So starts the story, the first sentence a blatant steal from Ana Lily Amanpour’s debut full length film of the same name (cf. January 11, also January 15 2015).  The story’s title, “Death and the Vampire,” another in the series of tales of les filles à les caissettes or, as they say in New Orleans, the “Casket Girls” (see June 12 2019, et al.).  Then hark us back to October 31 2018 and the call from WEIRDBOOK:  No HARDCORE sex!  No Sexual violence!  No UNDERAGED SEX!!  I’m looking for original (no reprints) well-written (duuh, I guess that that’s fairly obvious) weird stories.  My tastes are broad and I’m looking for any of the following:  fantasy, dark fantasy, sword and sorcery, ghost, horror, heroic fantasy, science fantasy or just plain odd.

Well, Aimée might raise an eyebrow at the “No violence” part, it being a part of the trade of a vampire, but maybe a little bit might be okay, so she took a chance and off she went last Halloween night, just meeting an October 31 deadline.  And that was that.  Her undeath continued.  But then today an answer arrived from WEIRDBOOK Editor Douglas Draa:  Dear James, my apologies for the awful delay.  I like this quite bit.  May I have it for WB# 44.  This will be a mid 2020 issue.

And that is that.  An email went back this afternoon to say Aimée is honored by the acceptance, for which look for more here as it becomes known.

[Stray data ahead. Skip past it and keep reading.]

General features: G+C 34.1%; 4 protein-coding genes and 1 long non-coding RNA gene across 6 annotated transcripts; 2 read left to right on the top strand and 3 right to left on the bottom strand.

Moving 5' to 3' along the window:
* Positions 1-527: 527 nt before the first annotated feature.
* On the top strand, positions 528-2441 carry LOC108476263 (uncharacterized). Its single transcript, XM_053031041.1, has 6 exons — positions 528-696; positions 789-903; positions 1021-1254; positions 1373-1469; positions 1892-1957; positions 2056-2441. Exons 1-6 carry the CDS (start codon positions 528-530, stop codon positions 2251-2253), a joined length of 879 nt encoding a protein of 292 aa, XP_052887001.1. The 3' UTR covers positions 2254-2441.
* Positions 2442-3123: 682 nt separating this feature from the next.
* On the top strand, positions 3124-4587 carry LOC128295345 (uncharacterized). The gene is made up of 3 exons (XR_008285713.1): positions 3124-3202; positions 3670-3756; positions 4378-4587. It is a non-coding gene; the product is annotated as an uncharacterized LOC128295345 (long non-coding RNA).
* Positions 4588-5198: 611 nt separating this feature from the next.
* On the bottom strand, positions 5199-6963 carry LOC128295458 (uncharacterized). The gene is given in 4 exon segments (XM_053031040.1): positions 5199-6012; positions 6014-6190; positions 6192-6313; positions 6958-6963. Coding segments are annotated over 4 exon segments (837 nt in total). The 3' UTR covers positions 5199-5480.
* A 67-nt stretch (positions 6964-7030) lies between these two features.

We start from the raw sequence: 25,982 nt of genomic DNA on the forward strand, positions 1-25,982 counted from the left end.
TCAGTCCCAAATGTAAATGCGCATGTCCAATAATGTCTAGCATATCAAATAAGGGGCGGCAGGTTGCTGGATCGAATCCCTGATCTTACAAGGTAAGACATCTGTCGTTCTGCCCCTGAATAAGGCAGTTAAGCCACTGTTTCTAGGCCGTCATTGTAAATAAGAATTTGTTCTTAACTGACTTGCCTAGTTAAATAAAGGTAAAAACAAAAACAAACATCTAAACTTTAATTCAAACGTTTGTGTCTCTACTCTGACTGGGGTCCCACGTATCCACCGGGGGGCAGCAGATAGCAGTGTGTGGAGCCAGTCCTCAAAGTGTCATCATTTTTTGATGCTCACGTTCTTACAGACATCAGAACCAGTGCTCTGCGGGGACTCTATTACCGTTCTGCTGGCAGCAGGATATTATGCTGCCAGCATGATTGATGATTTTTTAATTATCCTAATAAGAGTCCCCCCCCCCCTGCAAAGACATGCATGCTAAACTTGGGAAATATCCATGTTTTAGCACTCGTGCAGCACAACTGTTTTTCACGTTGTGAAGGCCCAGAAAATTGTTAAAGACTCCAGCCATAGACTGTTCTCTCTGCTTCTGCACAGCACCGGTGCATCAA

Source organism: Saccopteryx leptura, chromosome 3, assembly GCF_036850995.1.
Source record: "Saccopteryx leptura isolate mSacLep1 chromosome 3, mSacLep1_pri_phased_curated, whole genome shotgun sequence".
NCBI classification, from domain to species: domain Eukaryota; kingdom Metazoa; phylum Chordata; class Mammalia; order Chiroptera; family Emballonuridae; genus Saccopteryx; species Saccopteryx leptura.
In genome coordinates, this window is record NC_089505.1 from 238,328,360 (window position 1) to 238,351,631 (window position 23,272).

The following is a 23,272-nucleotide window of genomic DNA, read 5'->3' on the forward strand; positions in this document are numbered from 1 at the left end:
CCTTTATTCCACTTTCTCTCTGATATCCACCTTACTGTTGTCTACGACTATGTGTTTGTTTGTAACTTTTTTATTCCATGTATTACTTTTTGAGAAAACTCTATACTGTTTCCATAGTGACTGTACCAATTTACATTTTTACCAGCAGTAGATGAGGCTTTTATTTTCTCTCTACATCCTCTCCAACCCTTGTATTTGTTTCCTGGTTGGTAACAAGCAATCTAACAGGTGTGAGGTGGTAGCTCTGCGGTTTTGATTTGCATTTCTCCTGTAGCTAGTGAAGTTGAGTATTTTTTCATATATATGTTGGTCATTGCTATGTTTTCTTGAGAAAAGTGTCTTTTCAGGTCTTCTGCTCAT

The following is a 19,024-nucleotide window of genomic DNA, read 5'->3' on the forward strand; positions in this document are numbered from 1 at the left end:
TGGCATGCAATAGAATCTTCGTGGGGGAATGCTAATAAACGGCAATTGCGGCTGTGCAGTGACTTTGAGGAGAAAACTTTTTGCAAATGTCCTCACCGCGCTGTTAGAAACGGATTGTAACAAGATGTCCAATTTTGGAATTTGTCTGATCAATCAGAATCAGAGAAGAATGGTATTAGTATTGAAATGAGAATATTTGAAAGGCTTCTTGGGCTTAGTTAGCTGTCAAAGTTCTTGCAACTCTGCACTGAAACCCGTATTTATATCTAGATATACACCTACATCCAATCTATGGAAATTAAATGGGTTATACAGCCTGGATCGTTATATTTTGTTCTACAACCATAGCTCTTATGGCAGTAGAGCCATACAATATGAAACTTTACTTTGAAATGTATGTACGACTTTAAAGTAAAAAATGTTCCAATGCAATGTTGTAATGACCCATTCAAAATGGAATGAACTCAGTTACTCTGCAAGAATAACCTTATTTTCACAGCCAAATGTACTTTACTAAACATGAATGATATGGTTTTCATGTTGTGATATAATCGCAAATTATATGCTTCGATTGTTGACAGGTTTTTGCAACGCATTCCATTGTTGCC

A xenological invasion.  A creature in the pipes.  A monster in the dark.  A dragon.  And childhood toys that are more than they seem.

Five novelettes. Five stories that will force you to get in touch with our undeniable connection to the animal and insect worlds and the monster within . . . for are we really all that different from the monsters that we loathe?  Our deft and expert authors have won awards and had work in award-winning anthologies, and these stories showcase their gift for terrifying us but also in finding the humanity through our fear.  They are . . .

Gordon B. White
James Dorr
Mark Pantoja
Jon Gauthier
Peter Emmett Naughton

Thus the blurb fromTell-Tale Press’s Amazon listing for THE BLOOD TOMES VOLUME TWO, CREATURES, NOVELETTES EDITION of which my tale of a dragon quest in modern-day Wales, “The Bala Worm,” is a part (cf. May 23, 14, et al.).  And that is one mouthful of a title.  But the thing is, my author’s copy came yesterday evening from Editor/Publisher Andrea Dawn, was downloaded today and converted to PDF (which the local cave computer is more comfortable with), and from just glancing through it looks to be about 80 pages of really fun reading.  The individual stories, in fact, can be read for free*, for which press here, but there’s something nice about having them in ebook form together as well, which Kindle readers can get for only 99 cents by pressing here.  So, separately or in Kindle format, to quote one more line from the Amazon blurb:

We challenge you to read these stories, but only if you’re ready to explore the nightmarish creatures within us all.

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*”The Bala Worm,” incidentally, is a reprint, originally published in Ricasso Press’s BLACK DRAGON, WHITE DRAGON in 2008 and reprinted in my 2013 collection THE TEARS OF ISIS.